This is really the seed for everything. I have heard a good friend describe sin as the deification of man and the ‘mannification’ of God. It is to flip the roles. For the Christian to be selfish or self consumed is really counter intuitive. It just doesn’t make sense.

It reminds me of the time I saw Vlade Divac (former Lakers’ center) smoking cigerattes before a game. I’m thinking, this is totally contradictory and inhibitive to what the guy is about to go do…he is about to go and run up and down the court for two hours and he is choking down these cancer sticks like they are made out of protein or something.

In a similar vein, selfishness for the Christian is absurd. The whole point of Christianity is humility. We come to God in humility, confessing our prideful rebellion against him, begging humbly for grace (not earned!!) that we might be given mercy to trust him for forgiveness. Then the whole outflow of the Christian life is to stream from this humble spicket of a biblical self awareness.

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How to live a miserable Christian life (part i)

9 08 2006

There is truly nothing that brings more joy to the human heart than to know and live in the reality of being forgiven in Christ and enjoy the delicious fruit of grace. Sadly many struggle with living in this joy as a characteristic of their lives. Instead many settle for sub-glorious moments, hours, days and eventually lives as followers of joy incarnate, the Lord Jesus Christ.

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What follows is my humble attempt to serve you. In the next three days I want to outline 10 ways that you can live a miserable Christian life. Perhaps you can identify with some of these.

I have written these to myself first and foremost and desire to share with you. My prayer would be that you would inspect your life, heart and motives for unsuspecting parasites that serve to suck out your joy in Christ that you might pluck them out and hopefully be edified together with me.

1. Try to Repay Jesus for the Cross

The sure-fire way to short circuit joy in Christ is to undervalue him and overvalue yourself. It is really a subtle shift into idolatry. Instead of living your life in complete dependence upon and appreciation to Jesus for everything you have, you find yourself depending upon yourself to repay the glorious gift of salvation and life. What could be more frustrating than this?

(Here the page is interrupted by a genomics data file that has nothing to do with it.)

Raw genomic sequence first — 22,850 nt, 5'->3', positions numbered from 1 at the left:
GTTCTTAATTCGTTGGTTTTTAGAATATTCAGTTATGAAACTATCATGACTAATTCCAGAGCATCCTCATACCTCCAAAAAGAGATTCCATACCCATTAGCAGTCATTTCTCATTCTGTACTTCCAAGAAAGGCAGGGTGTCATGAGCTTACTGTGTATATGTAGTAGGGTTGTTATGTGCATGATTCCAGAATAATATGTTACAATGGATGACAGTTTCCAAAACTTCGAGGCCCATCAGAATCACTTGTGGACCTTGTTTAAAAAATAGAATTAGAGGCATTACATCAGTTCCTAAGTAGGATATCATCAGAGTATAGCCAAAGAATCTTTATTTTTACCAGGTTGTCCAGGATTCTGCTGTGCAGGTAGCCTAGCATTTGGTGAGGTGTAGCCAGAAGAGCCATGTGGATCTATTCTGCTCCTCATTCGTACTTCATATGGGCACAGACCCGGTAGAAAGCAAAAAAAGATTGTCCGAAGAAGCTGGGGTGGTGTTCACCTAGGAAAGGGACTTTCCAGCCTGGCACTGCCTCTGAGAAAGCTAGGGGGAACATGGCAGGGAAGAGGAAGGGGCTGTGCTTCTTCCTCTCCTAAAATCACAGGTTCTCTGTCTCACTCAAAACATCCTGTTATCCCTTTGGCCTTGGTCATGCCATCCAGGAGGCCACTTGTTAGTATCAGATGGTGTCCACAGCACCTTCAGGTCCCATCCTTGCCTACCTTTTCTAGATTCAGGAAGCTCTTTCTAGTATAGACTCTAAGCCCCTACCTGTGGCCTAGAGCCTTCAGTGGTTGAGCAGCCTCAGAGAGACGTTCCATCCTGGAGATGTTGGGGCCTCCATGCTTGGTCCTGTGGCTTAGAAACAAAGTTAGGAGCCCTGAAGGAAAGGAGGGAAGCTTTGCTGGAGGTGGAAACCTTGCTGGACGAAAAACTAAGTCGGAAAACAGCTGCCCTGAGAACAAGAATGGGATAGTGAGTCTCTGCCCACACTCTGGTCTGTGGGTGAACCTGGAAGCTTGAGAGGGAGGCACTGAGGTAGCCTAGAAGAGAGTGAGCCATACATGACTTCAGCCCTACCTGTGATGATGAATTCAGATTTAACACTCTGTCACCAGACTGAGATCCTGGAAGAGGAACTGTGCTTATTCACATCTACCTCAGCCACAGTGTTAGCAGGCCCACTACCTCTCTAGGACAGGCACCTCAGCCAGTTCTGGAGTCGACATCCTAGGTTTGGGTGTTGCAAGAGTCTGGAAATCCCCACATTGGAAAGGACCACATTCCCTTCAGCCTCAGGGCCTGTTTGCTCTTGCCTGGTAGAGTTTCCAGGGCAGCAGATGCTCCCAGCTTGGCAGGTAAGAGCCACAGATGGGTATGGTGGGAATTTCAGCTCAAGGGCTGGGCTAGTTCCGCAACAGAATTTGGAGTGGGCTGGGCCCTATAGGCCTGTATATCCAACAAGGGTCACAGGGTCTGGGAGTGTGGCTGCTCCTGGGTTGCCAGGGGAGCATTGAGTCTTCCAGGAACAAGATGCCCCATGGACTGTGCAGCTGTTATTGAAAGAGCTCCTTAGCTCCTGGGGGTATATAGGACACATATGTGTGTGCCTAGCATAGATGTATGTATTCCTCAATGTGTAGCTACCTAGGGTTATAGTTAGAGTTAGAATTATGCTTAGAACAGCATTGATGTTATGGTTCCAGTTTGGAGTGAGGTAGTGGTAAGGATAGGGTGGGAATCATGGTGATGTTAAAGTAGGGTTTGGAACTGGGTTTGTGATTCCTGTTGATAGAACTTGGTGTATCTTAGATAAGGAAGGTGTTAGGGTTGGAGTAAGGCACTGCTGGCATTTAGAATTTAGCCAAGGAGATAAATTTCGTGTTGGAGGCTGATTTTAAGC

This takes the form of practicing disciplines of grace (Bible reading, prayer, meditation, etc…) for the purpose of repaying Jesus. In this posture you see these post-salvation works as somehow meritorious to diminish the eternal debt that was born by the Savior. I don’t know about you but for me the reality of the debt that was born by Jesus compels even more hearty praise and appreciation.

Do you see the offensive shavings of idolatry here? You end up saying that Jesus gave you a good spiritual boost to your feet and now you’ll take it from here. It sounds like an evangelical hybrid with Rome. Instead we need to realize that it is grace that saves sinners, it is grace that sanctifies sinners, it is grace that keeps sinners, and it is grace that will ultimately present sinners as blameless before the throne of God. Our constant dependence upon the grace that is ours in Jesus reminds us of his richness and our neediness; this reality brings joy and intensifies our appreciation of the cross of Jesus. For the sacrifice of the Son of God was never intended to be offensively repaid but rather it is to be valued for its supremacy and efficacy.